Contingencies in International Legal Histories: Origins and Observers

    Research output: Chapter in Book/Report/Conference proceedingChapterAcademicpeer-review

    Abstract

    This chapter reconstructs how contingency is situated in international legal histories. In particular, it focuses on how contingency relates to narratives of international law’s origin and progress. It explores, first, how traditional and recent international legal histories locate the origin of international law. Different authors—advancing different projects—situate international law within a range of different origins. In the end, the origin of international law is contingent. Moreover, it is possible for some authors, particularly those problematising international law’s Eurocentric origin, to conceptualise the link of contingency and origin not only as the contingency of origin but also in the form of a contingency as origin of international law, as international law originates from the confrontations, translations, encounters, and struggles of various actors. The chapter analyses, second, arguments about progress in international legal histories and argues that these arguments are tied to different conceptualisations of the observer, i.e. the international legal historian. Here, more traditional international legal histories often rely on an understanding of a non-contingent observer, who seeks to create an international legal order that is able to tame the contingencies of the international sphere. However, such narratives of international law’s linear progress have come under scrutiny recently as several interventions started to direct our attention to the multiple perspectives and multilinear trajectories in the making of the current international legal order or invite us to conceptualise the history of international law as a sequence of contingent disruptive events. The chapter concludes with a brief discussion of what it could mean to open international legal histories for different conceptualisations of origin and to give up the idea of a non-contingent observer inscribed in progressive narratives.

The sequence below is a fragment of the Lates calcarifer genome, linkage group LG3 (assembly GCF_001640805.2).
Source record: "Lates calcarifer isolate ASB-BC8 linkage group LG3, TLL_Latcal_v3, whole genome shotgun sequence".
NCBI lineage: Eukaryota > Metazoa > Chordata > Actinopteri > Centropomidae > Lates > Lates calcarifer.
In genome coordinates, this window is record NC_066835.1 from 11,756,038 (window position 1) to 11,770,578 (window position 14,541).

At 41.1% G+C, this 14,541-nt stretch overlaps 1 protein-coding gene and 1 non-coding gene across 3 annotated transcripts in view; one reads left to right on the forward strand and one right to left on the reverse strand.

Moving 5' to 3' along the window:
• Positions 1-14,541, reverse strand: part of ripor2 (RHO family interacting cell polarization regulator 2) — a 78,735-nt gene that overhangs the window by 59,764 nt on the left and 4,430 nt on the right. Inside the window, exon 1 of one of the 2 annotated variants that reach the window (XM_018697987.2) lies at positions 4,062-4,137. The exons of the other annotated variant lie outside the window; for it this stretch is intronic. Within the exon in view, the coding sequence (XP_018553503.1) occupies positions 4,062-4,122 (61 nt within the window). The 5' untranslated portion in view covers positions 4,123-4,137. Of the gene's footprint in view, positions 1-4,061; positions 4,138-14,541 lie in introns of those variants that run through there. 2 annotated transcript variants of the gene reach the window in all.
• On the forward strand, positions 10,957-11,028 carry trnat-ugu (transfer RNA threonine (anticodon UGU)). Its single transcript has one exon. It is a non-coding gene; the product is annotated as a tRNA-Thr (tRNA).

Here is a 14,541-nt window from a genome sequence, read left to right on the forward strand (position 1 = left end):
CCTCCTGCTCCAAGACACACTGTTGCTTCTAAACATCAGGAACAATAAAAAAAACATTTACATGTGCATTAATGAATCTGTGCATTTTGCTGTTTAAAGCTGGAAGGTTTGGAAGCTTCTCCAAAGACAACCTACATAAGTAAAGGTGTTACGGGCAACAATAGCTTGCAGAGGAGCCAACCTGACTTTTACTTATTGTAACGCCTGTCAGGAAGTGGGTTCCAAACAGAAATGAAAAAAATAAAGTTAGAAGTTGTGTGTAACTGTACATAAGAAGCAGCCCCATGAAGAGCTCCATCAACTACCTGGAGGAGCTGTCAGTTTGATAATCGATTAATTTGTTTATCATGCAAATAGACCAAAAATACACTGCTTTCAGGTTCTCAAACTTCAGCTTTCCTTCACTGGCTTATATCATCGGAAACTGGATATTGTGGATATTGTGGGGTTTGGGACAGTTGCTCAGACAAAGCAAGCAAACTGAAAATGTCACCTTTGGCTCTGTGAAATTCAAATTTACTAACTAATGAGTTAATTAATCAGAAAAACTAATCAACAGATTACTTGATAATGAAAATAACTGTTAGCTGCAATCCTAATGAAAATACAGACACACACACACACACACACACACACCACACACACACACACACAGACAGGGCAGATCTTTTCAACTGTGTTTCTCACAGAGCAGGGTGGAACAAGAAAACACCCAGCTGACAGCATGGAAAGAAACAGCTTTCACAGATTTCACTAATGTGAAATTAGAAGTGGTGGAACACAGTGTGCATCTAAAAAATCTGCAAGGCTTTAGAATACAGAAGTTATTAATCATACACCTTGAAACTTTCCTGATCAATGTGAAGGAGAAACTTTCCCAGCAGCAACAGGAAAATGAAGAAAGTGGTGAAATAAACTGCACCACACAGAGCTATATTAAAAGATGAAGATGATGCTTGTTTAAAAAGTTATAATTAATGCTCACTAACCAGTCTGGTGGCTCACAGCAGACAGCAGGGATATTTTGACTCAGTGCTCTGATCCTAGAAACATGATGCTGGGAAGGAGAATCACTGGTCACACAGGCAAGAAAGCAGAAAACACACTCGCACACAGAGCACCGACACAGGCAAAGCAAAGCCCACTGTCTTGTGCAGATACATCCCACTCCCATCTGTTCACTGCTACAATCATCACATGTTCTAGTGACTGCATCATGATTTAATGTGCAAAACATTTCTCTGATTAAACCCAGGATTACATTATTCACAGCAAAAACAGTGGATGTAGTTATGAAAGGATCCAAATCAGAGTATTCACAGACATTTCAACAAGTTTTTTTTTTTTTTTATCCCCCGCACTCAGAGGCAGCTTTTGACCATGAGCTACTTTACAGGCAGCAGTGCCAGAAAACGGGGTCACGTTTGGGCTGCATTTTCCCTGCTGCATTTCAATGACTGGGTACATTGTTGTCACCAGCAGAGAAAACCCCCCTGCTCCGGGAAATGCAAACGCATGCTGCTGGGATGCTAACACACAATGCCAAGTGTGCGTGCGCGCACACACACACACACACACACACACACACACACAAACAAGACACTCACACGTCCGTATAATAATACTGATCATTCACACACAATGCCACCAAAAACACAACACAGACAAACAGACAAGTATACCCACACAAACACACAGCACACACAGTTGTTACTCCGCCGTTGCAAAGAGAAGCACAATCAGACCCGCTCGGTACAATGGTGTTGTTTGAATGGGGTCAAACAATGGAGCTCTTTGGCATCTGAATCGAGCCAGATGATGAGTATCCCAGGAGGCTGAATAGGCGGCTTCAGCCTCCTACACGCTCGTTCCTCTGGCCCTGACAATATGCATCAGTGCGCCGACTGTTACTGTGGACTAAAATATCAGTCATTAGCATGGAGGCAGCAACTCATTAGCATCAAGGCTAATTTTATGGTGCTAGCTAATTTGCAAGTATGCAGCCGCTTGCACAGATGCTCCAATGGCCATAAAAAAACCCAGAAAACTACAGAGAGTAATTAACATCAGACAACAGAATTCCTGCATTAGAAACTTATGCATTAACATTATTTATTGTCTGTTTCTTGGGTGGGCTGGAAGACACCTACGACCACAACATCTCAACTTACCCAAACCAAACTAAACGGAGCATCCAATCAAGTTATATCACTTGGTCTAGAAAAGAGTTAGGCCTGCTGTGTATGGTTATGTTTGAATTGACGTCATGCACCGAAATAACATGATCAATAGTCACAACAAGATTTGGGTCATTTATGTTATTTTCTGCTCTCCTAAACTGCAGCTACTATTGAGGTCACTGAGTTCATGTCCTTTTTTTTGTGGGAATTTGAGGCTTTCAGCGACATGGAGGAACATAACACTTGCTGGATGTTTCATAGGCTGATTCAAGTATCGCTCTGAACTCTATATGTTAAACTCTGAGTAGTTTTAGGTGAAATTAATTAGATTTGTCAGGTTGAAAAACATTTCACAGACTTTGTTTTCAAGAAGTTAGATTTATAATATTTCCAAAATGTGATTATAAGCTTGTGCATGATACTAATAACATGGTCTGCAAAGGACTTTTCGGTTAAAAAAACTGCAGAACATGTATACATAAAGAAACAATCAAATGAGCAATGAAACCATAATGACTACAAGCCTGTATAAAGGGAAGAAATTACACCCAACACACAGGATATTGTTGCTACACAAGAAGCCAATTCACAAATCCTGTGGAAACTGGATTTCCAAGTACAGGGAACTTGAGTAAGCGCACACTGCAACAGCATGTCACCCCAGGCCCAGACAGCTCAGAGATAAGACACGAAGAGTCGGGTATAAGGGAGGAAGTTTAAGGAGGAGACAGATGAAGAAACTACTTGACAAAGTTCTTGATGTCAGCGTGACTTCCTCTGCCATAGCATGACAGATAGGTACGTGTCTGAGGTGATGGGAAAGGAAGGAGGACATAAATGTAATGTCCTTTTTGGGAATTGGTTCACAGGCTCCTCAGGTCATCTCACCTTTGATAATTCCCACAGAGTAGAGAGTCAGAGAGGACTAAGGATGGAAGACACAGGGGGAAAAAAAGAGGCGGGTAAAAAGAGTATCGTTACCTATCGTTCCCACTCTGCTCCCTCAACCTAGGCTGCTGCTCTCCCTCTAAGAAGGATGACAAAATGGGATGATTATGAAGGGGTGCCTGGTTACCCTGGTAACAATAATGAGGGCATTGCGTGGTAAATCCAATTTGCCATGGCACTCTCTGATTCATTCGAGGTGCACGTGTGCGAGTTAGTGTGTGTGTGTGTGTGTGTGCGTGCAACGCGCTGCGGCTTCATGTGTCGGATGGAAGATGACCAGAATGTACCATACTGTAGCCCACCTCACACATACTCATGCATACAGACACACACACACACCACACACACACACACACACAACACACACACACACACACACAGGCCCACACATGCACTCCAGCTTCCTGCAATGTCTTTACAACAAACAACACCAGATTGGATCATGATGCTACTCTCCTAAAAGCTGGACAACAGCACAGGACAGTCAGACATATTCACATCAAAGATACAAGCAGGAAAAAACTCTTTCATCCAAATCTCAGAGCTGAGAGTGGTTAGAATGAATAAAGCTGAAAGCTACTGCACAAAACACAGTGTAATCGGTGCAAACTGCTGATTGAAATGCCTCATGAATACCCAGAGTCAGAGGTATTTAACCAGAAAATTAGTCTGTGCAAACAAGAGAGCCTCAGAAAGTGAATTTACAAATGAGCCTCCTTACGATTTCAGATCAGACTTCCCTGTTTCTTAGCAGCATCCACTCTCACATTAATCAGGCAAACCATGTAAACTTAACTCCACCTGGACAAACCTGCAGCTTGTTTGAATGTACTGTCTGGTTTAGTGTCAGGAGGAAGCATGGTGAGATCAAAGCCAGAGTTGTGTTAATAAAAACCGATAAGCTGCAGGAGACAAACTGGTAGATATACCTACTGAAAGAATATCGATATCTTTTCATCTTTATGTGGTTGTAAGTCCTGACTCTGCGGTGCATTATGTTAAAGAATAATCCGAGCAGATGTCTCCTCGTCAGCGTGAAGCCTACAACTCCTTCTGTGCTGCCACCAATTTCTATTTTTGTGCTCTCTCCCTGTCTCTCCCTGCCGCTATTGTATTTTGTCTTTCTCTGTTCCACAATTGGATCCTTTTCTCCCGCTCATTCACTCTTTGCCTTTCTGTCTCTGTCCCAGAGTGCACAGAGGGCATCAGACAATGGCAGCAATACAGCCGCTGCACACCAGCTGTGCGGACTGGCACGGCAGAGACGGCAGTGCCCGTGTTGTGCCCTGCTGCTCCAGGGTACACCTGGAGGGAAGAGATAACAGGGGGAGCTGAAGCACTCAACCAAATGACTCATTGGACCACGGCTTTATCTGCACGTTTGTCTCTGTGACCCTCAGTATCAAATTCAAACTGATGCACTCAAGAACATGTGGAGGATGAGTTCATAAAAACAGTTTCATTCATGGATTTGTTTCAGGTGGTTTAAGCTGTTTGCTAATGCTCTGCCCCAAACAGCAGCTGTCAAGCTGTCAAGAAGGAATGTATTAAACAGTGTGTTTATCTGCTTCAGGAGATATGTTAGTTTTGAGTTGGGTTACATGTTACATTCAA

Original languageEnglish
    Title of host publicationContingency in International Law
    Subtitle of host publicationOn the Possibility of Different Legal Histories
    EditorsIngo Venzke, Kevin Jon Heller
    Place of PublicationOxford
    PublisherOxford University Press
    Pages111-128
    Number of pages18
    ISBN (Print)9780192898036
    DOIs
    Publication statusPublished - 2021

    Keywords

    • International Legal History
    • Hans Blumenberg
    • Niklas Luhmann
    • Eurocentrism
    • Reflexivity
    • Events
    • Contingency

    Cite this